Connor put together today’s write-up:
Erythrina crista-galli is a member of the Fabaceae and is native to central South America. It is cultivated elsewhere, and has even been declared a noxious weed in parts of Australia. Its flower is the national flower of both Argentina and Uruguay (via Wikipedia). The epithet crista-galli means “crested comb” (from the Royal Horticultural Society who happened to feature this plant as Plant of the Month back in October), referring to the resemblance of the inflorescence to the comb of a rooster. This combined with erythros, meaning red, gives rise to one of the common names, the cockspur coral tree. Other names incude the cry baby tree and ceiba.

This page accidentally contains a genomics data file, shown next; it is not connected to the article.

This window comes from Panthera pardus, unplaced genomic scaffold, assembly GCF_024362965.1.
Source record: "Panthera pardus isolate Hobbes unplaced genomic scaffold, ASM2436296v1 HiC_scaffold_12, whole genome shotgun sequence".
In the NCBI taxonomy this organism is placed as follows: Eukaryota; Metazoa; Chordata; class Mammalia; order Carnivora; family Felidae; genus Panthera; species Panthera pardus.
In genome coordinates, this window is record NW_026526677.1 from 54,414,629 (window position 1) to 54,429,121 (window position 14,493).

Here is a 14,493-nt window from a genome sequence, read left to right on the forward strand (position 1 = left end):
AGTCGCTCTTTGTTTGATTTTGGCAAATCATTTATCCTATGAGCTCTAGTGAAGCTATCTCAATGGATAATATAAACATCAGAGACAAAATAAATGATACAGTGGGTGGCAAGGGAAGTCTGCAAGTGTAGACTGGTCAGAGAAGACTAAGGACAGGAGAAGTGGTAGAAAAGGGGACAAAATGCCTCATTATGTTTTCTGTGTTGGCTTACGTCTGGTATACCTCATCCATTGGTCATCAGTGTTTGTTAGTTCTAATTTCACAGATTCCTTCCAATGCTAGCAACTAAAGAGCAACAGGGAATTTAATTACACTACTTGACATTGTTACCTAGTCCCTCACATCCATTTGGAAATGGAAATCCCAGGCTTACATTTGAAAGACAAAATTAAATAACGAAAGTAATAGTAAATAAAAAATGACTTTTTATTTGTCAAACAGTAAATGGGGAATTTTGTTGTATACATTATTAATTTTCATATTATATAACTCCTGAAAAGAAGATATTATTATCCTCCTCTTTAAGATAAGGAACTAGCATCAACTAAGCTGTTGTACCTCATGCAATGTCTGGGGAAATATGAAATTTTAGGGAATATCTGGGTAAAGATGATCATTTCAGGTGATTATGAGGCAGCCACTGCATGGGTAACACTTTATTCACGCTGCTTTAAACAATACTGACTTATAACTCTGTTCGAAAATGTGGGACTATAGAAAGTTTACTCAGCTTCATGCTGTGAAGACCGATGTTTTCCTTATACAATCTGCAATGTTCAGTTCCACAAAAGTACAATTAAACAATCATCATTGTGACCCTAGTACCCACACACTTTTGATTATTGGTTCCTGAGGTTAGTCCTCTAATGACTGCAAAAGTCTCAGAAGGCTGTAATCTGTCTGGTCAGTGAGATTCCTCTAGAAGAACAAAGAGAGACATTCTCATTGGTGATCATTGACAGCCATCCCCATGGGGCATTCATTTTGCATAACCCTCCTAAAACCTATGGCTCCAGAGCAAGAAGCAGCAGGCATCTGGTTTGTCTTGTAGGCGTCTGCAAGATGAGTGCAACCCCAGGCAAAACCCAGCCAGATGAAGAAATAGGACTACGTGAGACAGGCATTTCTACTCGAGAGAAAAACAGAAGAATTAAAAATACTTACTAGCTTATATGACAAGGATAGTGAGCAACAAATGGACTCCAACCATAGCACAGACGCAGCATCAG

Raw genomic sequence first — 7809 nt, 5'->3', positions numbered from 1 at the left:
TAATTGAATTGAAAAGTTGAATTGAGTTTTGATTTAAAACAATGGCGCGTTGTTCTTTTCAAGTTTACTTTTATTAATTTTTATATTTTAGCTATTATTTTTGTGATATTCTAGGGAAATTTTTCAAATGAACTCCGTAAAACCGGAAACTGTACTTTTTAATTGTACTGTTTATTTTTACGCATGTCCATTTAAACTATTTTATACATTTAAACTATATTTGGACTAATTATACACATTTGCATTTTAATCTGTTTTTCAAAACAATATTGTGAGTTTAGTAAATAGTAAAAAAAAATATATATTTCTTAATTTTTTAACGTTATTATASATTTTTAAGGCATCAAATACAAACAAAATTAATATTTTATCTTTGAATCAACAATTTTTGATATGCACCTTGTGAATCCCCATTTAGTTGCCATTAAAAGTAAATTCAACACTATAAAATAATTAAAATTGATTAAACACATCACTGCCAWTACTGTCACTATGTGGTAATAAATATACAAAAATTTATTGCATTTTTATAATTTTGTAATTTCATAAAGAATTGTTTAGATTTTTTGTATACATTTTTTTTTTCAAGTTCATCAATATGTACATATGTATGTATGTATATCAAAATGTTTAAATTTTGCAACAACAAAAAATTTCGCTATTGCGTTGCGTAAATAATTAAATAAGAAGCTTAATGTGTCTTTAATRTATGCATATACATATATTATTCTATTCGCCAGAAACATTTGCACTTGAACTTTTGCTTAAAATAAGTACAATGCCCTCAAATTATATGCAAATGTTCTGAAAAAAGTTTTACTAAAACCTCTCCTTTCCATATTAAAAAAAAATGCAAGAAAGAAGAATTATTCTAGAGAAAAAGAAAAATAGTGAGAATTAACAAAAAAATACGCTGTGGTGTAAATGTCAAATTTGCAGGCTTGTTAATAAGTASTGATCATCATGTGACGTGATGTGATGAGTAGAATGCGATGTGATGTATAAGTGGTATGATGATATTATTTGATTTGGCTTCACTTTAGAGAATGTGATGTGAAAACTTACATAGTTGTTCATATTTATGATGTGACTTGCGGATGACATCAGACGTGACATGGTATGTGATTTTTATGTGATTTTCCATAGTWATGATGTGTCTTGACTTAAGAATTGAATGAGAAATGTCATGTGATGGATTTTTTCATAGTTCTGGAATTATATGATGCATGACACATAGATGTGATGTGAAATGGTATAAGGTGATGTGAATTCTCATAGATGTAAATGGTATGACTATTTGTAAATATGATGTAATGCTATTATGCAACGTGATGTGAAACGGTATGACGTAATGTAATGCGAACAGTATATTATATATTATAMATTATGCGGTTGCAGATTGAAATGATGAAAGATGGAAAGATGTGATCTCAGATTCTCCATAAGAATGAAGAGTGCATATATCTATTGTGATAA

Like other plants in the Fabaceae Erythrina crista-galli associates with bacteria in a symbiotic relationship. The bacteria fix nitrogen for the plant in nodules found on the roots, and, in return for doing so, receive carbohydrates. This topic is a hot area of research because of the prospect of transferring this nodulation ability to other plants. In What Makes the Rhizobia-Legume Symbiosis So Special? (PDF), Hirsch et al. discuss the mechanisms by which this relationship takes place. It is thought that compounds produced by the Fabaceae called lectins play a crucial role in this process. Lectins are proteins produced by plant cells that bind to carbohydrates found on the surfaces of other cells (and are often very carbohydrate-specific). Their function is unknown but many speculate that they help plants defend themselves by recognizing invading cells. This cell-to-cell recognition also facilitates the establishment of an endosymbiotic relationship between a plant in the Fabaceae and a Rhizobium bacteria.